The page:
The Yale School of Management has risen to become the ninth-best business school in the world according to a survey released Monday by the Financial Times — a welcome announcement for a school that is pushing to cultivate a reputation for global excellence.
In its 2005 worldwide M.B.A. survey, the international newspaper ranked the SOM ninth, tied with New York University’s Stern School of Business and behind the Harvard School of Business and University of Pennsylvania’s Wharton Business School, which tied for first place. Yale leapfrogged four spots since last year, when the Financial Times ranked it 13th. When only compared to business schools in the United States, Yale’s SOM fared even better this year by placing seventh.
SOM Dean Jeffrey Garten said he was pleased with the results, but emphasized that this ranking is just one example of the SOM’s recent rise in national and international rankings. Notably, the SOM climbed four places from 10th to sixth in a Wall Street Journal study and was ranked fifth in the country by Forbes Magazine last year.
“The faculty has set some very major goals and one of the goals was to make this a real center for learning — not just a job machine, but a place where people get the skills and ideas that will put them into great stead later on in their careers,” Garten said.
The SOM fell eight places in an October report released by BusinessWeek.
The Financial Times ranked the schools based on career progress and employment after three months, aims achieved, value for money and alumni recommendations.
“The Financial Times is the most significant of all the rankings,” Garten said, noting that global business leaders tend to be loyal readers of the newspaper. “I think it has the reputation of being the most thoughtful of all the daily business press.”
Garten said the SOM does not pay attention to individual rankings, but rather evaluates general trends in multiple rankings. Still, he said the Financial Times ranking is especially noteworthy because it measures the percentage increase in salary for graduates in the three years after they earn an M.B.A.
Yale SOM graduates had the highest average salary jump in the Financial Times report with a salary increase of about 174 percent.
The University of Chicago Graduate School of Business, which consistently ranks high on national and international surveys, dropped two places in the Financial Times report since last year from fourth to sixth.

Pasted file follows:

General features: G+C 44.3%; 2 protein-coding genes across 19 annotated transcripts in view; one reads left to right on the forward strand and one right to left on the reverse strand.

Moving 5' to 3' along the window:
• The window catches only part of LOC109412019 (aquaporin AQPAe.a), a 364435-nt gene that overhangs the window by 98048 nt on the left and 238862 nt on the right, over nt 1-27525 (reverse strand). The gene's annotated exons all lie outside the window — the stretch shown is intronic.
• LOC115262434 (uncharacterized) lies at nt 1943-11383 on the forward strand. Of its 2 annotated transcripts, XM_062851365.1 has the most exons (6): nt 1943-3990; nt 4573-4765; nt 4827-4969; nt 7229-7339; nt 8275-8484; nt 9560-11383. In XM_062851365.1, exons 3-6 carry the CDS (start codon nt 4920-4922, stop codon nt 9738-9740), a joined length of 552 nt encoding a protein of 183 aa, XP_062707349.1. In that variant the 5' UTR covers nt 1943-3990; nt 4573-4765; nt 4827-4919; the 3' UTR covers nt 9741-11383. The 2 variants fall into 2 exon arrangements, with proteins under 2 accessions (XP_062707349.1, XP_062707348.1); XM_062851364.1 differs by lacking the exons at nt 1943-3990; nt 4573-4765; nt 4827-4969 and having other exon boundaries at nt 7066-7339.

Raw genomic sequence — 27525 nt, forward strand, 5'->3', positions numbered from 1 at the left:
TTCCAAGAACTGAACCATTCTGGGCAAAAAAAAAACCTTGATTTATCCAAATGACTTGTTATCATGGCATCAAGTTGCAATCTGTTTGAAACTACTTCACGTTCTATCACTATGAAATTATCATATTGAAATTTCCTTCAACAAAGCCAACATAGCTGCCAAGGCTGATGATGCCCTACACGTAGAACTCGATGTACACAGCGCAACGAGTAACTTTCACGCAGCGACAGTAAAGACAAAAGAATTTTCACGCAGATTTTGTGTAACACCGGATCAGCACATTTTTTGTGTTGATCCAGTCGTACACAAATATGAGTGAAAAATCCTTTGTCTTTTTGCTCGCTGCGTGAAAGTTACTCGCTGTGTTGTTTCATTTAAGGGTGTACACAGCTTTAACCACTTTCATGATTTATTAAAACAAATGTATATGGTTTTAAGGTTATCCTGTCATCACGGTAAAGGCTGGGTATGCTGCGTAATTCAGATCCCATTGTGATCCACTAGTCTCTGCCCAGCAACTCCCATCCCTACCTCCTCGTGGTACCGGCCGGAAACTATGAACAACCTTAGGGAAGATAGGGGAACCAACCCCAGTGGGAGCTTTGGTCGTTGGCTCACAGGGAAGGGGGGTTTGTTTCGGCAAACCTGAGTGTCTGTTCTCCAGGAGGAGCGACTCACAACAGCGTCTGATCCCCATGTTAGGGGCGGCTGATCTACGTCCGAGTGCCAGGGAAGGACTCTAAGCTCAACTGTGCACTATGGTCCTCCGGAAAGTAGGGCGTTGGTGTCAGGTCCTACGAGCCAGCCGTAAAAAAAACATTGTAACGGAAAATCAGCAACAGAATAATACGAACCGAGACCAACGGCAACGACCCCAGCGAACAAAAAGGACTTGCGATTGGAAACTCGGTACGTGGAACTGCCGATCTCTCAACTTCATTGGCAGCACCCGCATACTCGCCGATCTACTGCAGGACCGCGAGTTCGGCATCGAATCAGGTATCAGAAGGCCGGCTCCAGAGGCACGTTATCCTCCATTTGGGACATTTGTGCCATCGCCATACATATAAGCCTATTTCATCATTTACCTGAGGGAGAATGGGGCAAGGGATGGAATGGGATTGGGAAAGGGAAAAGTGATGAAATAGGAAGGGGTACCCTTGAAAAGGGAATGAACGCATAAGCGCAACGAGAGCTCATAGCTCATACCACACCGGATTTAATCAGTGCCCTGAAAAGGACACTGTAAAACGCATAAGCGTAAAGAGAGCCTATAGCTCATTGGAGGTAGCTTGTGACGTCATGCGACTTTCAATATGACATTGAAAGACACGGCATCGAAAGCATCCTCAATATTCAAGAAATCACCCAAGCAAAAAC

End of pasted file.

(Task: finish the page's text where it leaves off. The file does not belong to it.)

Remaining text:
A spokesperson for Chicago, Allan Friedman, said that although the school’s leaders have not yet analyzed exactly why Chicago fell this year, they are not convinced the drop represents a broad trend.
“We don’t run our school based on rankings,” Friedman said.
Yale also kept pace with its peers in the percentage of female faculty and students at business schools. The faculty of the SOM is 13 percent female, while women make up 34 percent of the student body, according to the Financial Times report.
SOM professor Heather Tookes said the number of women in business schools around the country seems to be improving, but that Yale has a better track record than most schools.
“Yale has done particularly well in that area,” Tookes said.
The SOM has made a concerted effort to attract more female students, Garten said.
“We have a really tough female faculty here,” he said. “I would say the best of any business school in the world, and they will have a significant impact in drawing females.”
SOM Admissions Director Anne Coyle said a high ranking will likely boost the quality or quantity of applicants to the school.
“We hope that many of our prospective applicants are reading the Financial Times,” Coyle said. “We do not want to live by the rankings because you can die by them, but we are always happy when a ranking like this confirms what we already believed.”
Garten, for one, is hoping to build on the momentum from the Financial Times rankings.
“We do better and better,” Garten said. “Our ultimate goal should really be to be in the top five everywhere, all the time, and I believe we are on course for that.”